Source: National Records of Scotland (NRS), Table 5c: Components of migration by administrative area, mid-2011 to mid-2012
Geographical Distribution and Characteristics of International Emigration from Scotland
This briefing focuses on emigrants leaving Scotland for overseas destinations. It examines where they come from in Scotland as well as their characteristics.
- In 2011-2012, 12,574 emigrants to overseas (non-UK) destinations were residents of Glasgow, Edinburgh, Aberdeen, or Fife. This amounts to 54% of total overseas emigration from Scotland.
- The majority (61%) of emigrants in 2011-2012 were aged 16-34. The majority of emigrants from Scotland since 2004-2005 come from this age group.
- In 2011, an estimated 12,000 emigrants from Scotland to overseas destinations were female and 12,000 were male.
Understanding the evidence
In 2011-2012, 12,574 emigrants to overseas destinations were residents of Glasgow, Edinburgh, Aberdeen, or Fife
Figure 1 reports the ten Scottish council areas that experienced the largest number of emigrants in 2011-12, as estimated by the NRS. An estimated 5,252 people left from Edinburgh, while 5,009 left from Glasgow. Meanwhile, 2,313 left from Aberdeen City, and 1,603 from Fife. In total, 12,574 emigrants, or 54% of the total number leaving Scotland for overseas destinations, were from these four council areas.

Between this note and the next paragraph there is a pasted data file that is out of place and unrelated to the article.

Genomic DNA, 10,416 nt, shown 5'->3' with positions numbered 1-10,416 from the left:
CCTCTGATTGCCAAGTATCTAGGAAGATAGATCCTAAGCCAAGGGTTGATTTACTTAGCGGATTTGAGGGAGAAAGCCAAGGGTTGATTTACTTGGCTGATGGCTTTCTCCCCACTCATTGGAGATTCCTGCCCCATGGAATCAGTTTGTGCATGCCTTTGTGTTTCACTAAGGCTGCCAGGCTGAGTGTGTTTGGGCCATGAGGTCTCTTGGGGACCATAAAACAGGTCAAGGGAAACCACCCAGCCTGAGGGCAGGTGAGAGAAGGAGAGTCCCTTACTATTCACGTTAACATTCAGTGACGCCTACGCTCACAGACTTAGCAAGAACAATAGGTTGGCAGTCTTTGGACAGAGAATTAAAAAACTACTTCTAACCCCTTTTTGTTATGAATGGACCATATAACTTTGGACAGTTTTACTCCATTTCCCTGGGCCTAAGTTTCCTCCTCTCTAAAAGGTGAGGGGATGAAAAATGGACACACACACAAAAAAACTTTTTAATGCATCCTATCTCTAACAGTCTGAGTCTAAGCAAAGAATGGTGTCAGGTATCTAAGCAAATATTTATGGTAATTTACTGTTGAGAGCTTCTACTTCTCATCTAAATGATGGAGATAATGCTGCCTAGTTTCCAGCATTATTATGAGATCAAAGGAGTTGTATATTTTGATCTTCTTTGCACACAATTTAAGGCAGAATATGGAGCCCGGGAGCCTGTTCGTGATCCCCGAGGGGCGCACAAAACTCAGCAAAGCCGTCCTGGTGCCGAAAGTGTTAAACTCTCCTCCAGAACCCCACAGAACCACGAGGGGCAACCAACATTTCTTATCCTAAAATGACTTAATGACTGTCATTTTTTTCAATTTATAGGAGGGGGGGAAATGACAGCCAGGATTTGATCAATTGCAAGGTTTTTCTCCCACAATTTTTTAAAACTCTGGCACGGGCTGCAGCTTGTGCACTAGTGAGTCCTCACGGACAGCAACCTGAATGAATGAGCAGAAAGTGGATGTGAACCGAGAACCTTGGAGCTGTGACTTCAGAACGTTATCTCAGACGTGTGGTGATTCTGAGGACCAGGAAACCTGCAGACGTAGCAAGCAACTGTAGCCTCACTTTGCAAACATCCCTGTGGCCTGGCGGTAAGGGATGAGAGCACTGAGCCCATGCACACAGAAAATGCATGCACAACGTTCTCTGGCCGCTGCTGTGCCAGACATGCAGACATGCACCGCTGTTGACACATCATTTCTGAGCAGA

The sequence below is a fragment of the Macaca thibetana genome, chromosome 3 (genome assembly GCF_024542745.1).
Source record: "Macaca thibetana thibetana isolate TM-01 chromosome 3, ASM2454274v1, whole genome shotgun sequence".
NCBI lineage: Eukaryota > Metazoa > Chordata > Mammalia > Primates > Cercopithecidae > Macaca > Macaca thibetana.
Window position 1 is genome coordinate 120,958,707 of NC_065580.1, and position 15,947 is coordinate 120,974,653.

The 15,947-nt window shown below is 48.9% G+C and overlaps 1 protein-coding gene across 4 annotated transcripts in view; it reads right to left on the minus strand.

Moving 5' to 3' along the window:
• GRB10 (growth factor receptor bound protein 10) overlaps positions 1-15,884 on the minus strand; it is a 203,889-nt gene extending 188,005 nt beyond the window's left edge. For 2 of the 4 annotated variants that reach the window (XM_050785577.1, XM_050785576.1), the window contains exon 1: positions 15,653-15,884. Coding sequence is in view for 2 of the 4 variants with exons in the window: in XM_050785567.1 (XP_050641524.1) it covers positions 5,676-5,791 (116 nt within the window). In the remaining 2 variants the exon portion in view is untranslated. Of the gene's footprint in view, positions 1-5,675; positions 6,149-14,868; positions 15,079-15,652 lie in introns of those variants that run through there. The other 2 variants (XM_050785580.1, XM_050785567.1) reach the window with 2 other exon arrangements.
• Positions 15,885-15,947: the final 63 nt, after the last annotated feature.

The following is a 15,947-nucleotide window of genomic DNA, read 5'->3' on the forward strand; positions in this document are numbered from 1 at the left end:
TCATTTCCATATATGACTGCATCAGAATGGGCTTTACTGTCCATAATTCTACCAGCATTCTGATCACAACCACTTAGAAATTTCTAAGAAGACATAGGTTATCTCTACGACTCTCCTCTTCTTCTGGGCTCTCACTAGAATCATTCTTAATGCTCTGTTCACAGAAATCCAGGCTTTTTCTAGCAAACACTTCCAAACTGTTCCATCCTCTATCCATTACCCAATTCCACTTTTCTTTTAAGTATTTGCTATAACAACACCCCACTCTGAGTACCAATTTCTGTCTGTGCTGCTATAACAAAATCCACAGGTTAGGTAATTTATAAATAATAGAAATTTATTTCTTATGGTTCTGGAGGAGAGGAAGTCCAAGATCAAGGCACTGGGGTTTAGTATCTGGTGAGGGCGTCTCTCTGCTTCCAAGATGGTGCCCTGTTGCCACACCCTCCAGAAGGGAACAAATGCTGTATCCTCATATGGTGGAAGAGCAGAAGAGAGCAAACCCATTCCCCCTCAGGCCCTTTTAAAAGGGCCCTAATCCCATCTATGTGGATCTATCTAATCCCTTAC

Figure 2 depicts emigration in terms of the share of the total number coming from each of the top ten council areas. It also puts 2011-2012 into context by including data from 2006-2007 onwards. It shows how that the largest number of emigrants from Scotland since 2006-2007 have left from Glasgow and Edinburgh. In fact, besides these two councils, Aberdeen City, and Fife, every other Scottish council individually accounts for less than 5% of total annual emigrants. Meanwhile, Edinburgh and Aberdeen have seen their share of total overseas emigrants increase from mid-2006 to mid-2011.
For data from all 32 Scottish councils, see Table 1 below for emigration estimates from 2006-2007 to 2011-2012, the period available from NRS data. This figure shows similarities across the years, as Edinburgh, Glasgow, Aberdeen, and Fife have ranked consistently as the top four sources of emigration. See our briefing "Geographical Distribution and Characteristics of Long-Term International Migration to Scotland" for a depiction of immigration, emigration and net migration for all 32 local councils.